Rauf, 62, who lives in New Jersey, spoke by phone about bin Laden's death, attitudes toward Islam and events in the Middle East. Some of his comments have been edited for length.

Question: What are your thoughts on the death of bin Laden?

Answer: It is a good thing that this has happened. The coincidence in terms of timing between this and what is happening in the Arab world today is a very definite sign that the whole world is tired of terrorism. Terrorism is fundamentally against Islamic law. The Quran says no soul shall be responsible for the sins of another. Terrorists have violated this by targeting innocents.... Al-Qaida has targeted innocent people not only in the West but all over the Muslim world as well.... It's just not the way to go.

Q: What do you think of the current uprisings in the Middle East?

A: I'm very, very hopeful. I've always mentioned the world needs democracy. Democracy means many things, but most of all it means a government that is for the people, not the elite.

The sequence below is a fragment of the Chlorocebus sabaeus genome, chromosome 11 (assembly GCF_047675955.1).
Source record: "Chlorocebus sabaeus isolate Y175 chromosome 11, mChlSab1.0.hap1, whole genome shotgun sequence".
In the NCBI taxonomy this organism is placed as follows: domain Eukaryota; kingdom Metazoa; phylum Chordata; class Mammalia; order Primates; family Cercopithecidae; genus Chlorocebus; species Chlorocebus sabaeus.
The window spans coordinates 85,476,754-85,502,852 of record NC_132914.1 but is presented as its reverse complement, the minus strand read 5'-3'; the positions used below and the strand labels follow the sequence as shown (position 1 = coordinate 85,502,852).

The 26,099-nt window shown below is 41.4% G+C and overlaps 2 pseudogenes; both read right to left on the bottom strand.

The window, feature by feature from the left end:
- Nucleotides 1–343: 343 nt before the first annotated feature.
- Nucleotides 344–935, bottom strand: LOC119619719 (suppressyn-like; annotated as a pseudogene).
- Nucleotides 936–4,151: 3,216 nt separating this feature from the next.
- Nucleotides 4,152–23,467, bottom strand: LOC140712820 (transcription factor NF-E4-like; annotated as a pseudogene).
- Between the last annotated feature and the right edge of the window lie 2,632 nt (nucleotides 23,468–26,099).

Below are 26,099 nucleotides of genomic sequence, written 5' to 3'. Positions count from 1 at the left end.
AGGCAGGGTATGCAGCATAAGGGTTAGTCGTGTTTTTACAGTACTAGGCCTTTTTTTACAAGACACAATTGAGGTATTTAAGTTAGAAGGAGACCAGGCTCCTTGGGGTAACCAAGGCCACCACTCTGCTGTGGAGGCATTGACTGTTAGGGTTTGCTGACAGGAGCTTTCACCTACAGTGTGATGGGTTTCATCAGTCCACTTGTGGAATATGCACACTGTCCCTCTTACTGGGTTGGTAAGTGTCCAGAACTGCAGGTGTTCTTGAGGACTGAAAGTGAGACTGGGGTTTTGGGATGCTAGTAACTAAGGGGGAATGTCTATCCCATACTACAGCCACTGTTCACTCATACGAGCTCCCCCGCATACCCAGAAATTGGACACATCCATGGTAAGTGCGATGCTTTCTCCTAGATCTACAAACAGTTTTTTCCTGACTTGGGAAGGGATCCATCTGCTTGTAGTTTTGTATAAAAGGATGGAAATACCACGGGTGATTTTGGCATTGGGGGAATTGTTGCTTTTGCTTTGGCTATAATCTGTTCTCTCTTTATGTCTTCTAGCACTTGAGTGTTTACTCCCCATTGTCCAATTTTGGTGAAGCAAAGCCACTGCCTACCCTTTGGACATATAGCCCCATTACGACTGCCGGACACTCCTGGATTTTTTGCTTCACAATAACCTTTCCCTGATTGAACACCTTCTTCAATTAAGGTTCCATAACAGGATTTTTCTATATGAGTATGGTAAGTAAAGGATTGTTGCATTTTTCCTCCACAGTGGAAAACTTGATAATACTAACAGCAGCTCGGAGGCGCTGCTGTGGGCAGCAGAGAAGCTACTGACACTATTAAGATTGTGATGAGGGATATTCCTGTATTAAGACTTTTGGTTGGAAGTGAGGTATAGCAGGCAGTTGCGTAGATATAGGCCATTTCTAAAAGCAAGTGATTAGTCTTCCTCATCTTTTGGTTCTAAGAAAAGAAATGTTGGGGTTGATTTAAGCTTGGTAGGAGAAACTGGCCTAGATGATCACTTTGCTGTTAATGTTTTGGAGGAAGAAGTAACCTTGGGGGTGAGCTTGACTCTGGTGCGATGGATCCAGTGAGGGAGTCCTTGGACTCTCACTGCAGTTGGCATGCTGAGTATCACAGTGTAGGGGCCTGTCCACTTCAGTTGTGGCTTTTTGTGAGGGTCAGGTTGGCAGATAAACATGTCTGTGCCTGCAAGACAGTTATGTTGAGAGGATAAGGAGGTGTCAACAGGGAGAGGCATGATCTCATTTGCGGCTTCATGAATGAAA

Q: What prompted you to accept the invitation to the conference here?

A: (Supporters of the Islamic center project in Manhattan) recommended I should increase my outreach because they felt that if people got to meet me personally, it would help create a much more three-dimensional picture of what we are, what we represent, and give people an opportunity to ask me their questions and come to their own conclusions.

Q: What did you think of the reactions to the project?

A: America was built on the concept of religious freedom. This felt, to me and to many people, like a violation of that.... I could understand part of it (the opposition to the project). But what I also observed is how this was a media-created emotion and the facts were ignored. Facts like I've been part of this Lower Manhattan community in Tribeca for a quarter-century. I've been imam of a mosque there 10 blocks away since 1983. The community knows me.... In December 2009 when the story broke, there was no reaction like this. The reaction only began in May 2010 when the midterm election season began to kick in.